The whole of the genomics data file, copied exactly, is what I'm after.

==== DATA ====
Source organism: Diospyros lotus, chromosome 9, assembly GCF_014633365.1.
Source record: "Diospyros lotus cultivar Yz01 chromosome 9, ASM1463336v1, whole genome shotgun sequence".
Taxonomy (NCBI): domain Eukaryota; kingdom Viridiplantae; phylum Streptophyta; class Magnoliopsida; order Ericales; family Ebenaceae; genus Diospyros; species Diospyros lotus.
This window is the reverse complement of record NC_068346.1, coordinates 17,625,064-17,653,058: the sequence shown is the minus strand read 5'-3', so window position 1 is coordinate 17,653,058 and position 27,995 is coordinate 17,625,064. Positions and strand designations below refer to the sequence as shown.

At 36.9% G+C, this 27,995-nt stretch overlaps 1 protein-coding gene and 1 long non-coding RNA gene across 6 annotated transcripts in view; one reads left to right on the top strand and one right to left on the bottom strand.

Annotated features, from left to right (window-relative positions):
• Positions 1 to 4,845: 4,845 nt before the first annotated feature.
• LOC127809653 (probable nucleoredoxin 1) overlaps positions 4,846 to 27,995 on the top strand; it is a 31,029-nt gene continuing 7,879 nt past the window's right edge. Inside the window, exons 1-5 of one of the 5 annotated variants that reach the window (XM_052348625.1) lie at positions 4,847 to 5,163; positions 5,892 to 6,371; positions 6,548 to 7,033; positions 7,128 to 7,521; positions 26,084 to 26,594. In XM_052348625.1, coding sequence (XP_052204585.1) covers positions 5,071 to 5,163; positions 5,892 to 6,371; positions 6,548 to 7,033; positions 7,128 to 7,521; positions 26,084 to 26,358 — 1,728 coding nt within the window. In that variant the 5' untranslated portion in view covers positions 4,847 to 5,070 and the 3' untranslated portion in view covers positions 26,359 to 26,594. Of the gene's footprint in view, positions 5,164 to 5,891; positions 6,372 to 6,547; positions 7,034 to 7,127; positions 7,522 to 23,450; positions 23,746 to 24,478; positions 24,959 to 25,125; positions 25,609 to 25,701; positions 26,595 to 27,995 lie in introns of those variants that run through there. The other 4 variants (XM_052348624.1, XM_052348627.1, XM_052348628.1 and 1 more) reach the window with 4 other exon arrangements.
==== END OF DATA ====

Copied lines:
Source organism: Diospyros lotus, chromosome 9, assembly GCF_014633365.1.
Source record: "Diospyros lotus cultivar Yz01 chromosome 9, ASM1463336v1, whole genome shotgun sequence".
Taxonomy (NCBI): domain Eukaryota; kingdom Viridiplantae; phylum Streptophyta; class Magnoliopsida; order Ericales; family Ebenaceae; genus Diospyros; species Diospyros lotus.
This window is the reverse complement of record NC_068346.1, coordinates 17,625,064-17,653,058: the sequence shown is the minus strand read 5'-3', so window position 1 is coordinate 17,653,058 and position 27,995 is coordinate 17,625,064. Positions and strand designations below refer to the sequence as shown.

At 36.9% G+C, this 27,995-nt stretch overlaps 1 protein-coding gene and 1 long non-coding RNA gene across 6 annotated transcripts in view; one reads left to right on the top strand and one right to left on the bottom strand.

Annotated features, from left to right (window-relative positions):
• Positions 1 to 4,845: 4,845 nt before the first annotated feature.
• LOC127809653 (probable nucleoredoxin 1) overlaps positions 4,846 to 27,995 on the top strand; it is a 31,029-nt gene continuing 7,879 nt past the window's right edge. Inside the window, exons 1-5 of one of the 5 annotated variants that reach the window (XM_052348625.1) lie at positions 4,847 to 5,163; positions 5,892 to 6,371; positions 6,548 to 7,033; positions 7,128 to 7,521; positions 26,084 to 26,594. In XM_052348625.1, coding sequence (XP_052204585.1) covers positions 5,071 to 5,163; positions 5,892 to 6,371; positions 6,548 to 7,033; positions 7,128 to 7,521; positions 26,084 to 26,358 — 1,728 coding nt within the window. In that variant the 5' untranslated portion in view covers positions 4,847 to 5,070 and the 3' untranslated portion in view covers positions 26,359 to 26,594. Of the gene's footprint in view, positions 5,164 to 5,891; positions 6,372 to 6,547; positions 7,034 to 7,127; positions 7,522 to 23,450; positions 23,746 to 24,478; positions 24,959 to 25,125; positions 25,609 to 25,701; positions 26,595 to 27,995 lie in introns of those variants that run through there. The other 4 variants (XM_052348624.1, XM_052348627.1, XM_052348628.1 and 1 more) reach the window with 4 other exon arrangements.